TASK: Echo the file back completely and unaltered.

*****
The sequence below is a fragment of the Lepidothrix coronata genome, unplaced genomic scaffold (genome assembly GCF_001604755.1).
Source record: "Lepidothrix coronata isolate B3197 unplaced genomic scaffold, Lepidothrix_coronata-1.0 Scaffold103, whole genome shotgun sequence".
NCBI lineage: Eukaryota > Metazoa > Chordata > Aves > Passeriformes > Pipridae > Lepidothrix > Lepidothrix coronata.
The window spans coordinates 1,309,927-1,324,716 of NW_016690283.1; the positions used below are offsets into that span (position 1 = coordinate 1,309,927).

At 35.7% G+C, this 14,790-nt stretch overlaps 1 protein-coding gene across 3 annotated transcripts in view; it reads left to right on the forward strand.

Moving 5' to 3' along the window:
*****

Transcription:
The sequence below is a fragment of the Lepidothrix coronata genome, unplaced genomic scaffold (genome assembly GCF_001604755.1).
Source record: "Lepidothrix coronata isolate B3197 unplaced genomic scaffold, Lepidothrix_coronata-1.0 Scaffold103, whole genome shotgun sequence".
NCBI lineage: Eukaryota > Metazoa > Chordata > Aves > Passeriformes > Pipridae > Lepidothrix > Lepidothrix coronata.
The window spans coordinates 1,309,927-1,324,716 of NW_016690283.1; the positions used below are offsets into that span (position 1 = coordinate 1,309,927).

At 35.7% G+C, this 14,790-nt stretch overlaps 1 protein-coding gene across 3 annotated transcripts in view; it reads left to right on the forward strand.

Moving 5' to 3' along the window: